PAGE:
"TSa (Thomas Sandla▀)" skribis 2005-06-02 22:22 (+0200):
> The only thing that is a bit unclear to me is if the dot is part of the
> operator name---like a sigil---or purely syntactical. A method is e.g.
> also not defined with the dot:
> class Blahh
> {
>    method .example ( $non_invocant ) {...}
> }

Good question.

Attributes are declared with a dot:

    has $.foo;

And the colon in private method names appears to be part of the name:

    method :foo { ... }

However, while $:foo corresponds to :foo, $.foo does so to foo, not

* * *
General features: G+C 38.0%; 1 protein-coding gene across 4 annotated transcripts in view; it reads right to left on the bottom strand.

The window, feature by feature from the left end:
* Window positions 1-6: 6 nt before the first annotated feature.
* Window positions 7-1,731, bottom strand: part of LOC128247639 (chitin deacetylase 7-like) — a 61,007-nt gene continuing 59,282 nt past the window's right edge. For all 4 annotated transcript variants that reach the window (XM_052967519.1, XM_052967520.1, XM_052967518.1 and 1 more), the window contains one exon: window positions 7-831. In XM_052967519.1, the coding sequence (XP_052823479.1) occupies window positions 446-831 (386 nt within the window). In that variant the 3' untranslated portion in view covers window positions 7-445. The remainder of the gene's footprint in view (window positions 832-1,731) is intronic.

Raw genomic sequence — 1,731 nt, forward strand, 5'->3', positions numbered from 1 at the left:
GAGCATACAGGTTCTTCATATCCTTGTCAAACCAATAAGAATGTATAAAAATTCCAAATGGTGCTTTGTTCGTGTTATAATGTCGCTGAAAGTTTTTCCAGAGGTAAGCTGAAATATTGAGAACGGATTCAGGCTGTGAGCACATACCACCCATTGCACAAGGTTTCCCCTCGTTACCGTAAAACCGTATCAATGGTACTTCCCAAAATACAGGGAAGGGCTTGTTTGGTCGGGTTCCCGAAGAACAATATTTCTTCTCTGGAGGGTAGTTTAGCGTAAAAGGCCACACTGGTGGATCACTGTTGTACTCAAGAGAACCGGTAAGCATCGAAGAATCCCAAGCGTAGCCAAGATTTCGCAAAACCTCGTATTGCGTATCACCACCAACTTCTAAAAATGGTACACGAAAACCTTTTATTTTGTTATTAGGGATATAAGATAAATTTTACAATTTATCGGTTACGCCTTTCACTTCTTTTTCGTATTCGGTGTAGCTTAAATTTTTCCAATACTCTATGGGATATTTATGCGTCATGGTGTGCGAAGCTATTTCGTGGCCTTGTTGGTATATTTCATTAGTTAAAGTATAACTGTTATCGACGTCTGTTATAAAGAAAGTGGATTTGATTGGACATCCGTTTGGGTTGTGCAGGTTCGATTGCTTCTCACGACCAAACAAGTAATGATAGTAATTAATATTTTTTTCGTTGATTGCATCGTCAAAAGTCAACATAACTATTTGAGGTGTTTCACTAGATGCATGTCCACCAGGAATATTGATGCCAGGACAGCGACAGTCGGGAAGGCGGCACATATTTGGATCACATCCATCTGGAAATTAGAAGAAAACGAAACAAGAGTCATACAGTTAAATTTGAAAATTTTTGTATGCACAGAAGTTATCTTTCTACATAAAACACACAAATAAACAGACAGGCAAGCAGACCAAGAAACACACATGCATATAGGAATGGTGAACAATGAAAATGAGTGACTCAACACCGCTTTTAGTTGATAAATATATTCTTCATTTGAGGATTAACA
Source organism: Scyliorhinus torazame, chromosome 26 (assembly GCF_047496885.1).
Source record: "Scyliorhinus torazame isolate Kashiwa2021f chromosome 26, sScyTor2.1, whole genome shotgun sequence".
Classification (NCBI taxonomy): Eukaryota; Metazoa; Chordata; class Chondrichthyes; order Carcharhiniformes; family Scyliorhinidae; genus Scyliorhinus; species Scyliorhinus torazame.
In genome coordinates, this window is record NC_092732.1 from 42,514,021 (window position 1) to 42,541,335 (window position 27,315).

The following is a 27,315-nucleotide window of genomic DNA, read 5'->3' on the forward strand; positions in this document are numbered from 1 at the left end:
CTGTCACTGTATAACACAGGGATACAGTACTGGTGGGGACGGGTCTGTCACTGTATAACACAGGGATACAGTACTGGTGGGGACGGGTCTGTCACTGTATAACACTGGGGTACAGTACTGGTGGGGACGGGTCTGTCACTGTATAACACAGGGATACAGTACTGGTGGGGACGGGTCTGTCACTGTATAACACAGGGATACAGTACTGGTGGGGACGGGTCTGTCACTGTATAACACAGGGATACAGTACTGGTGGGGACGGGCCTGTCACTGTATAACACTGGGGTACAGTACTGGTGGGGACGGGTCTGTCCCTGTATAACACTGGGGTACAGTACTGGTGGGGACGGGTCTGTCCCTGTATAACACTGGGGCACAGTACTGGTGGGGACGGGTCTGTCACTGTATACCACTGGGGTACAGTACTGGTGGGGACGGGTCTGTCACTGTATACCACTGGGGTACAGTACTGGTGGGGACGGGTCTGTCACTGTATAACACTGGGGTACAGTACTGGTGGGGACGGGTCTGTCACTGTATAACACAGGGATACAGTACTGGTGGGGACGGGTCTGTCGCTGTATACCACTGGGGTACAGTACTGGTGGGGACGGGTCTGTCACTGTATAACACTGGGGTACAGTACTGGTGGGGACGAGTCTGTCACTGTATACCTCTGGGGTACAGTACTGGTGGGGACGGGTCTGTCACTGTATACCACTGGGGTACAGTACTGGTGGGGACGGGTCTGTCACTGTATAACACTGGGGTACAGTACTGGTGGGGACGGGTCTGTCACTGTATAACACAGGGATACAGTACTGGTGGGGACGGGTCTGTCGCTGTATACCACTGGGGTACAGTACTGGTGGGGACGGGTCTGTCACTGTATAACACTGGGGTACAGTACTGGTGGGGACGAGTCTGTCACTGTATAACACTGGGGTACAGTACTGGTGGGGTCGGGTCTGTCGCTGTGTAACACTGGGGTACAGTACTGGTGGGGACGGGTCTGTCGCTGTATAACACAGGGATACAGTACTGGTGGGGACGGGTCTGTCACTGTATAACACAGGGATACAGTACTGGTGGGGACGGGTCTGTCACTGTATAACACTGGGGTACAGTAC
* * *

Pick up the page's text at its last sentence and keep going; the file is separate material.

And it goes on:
.foo

(I personally hate the weird thing with private attributes and methods.)

Every postcircumfix operator we have can be used with and without the
dot, and it's unclear if the dot is part of the name.

While with reduce we include the dot

    [.{}]

the operator itself is declared without:
    
    &postcircumfix:<{ }>

Hm, back to methods: in Perl 5 I used to make the mistake of writing
"sub .foo" when I meant what we now call "method foo". 

If we allow "sub .foo", "sub :foo" comes naturally, and another
asymmetry is gone.

It would also allow "multi sub" and "multi method" to simply become
"multi". 

This leaves submethods, and perhaps they just need a third character,
that joins . and :. I have no idea what character would be useful, but
assuming >, it would also give $>foo, which would be to attributes what
submethods are to methods.


Juerd
-- 
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